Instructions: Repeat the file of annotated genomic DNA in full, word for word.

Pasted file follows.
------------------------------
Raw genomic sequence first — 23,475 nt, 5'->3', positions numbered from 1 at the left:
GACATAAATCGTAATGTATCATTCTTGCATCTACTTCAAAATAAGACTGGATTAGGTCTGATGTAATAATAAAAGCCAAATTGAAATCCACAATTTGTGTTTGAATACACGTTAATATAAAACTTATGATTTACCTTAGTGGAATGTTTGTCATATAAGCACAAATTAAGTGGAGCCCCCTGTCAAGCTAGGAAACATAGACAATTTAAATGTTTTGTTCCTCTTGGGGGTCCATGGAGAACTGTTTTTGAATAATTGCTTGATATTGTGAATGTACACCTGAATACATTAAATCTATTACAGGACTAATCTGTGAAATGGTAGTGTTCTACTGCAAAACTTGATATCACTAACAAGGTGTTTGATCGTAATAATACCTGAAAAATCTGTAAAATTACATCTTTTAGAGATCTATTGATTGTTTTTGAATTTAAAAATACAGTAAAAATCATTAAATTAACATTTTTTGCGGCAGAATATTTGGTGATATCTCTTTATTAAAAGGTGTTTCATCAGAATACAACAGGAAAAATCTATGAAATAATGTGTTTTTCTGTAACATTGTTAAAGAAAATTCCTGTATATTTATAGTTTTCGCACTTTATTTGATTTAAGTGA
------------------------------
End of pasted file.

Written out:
Raw genomic sequence first — 23,475 nt, 5'->3', positions numbered from 1 at the left:
GACATAAATCGTAATGTATCATTCTTGCATCTACTTCAAAATAAGACTGGATTAGGTCTGATGTAATAATAAAAGCCAAATTGAAATCCACAATTTGTGTTTGAATACACGTTAATATAAAACTTATGATTTACCTTAGTGGAATGTTTGTCATATAAGCACAAATTAAGTGGAGCCCCCTGTCAAGCTAGGAAACATAGACAATTTAAATGTTTTGTTCCTCTTGGGGGTCCATGGAGAACTGTTTTTGAATAATTGCTTGATATTGTGAATGTACACCTGAATACATTAAATCTATTACAGGACTAATCTGTGAAATGGTAGTGTTCTACTGCAAAACTTGATATCACTAACAAGGTGTTTGATCGTAATAATACCTGAAAAATCTGTAAAATTACATCTTTTAGAGATCTATTGATTGTTTTTGAATTTAAAAATACAGTAAAAATCATTAAATTAACATTTTTTGCGGCAGAATATTTGGTGATATCTCTTTATTAAAAGGTGTTTCATCAGAATACAACAGGAAAAATCTATGAAATAATGTGTTTTTCTGTAACATTGTTAAAGAAAATTCCTGTATATTTATAGTTTTCGCACTTTATTTGATTTAAGTGA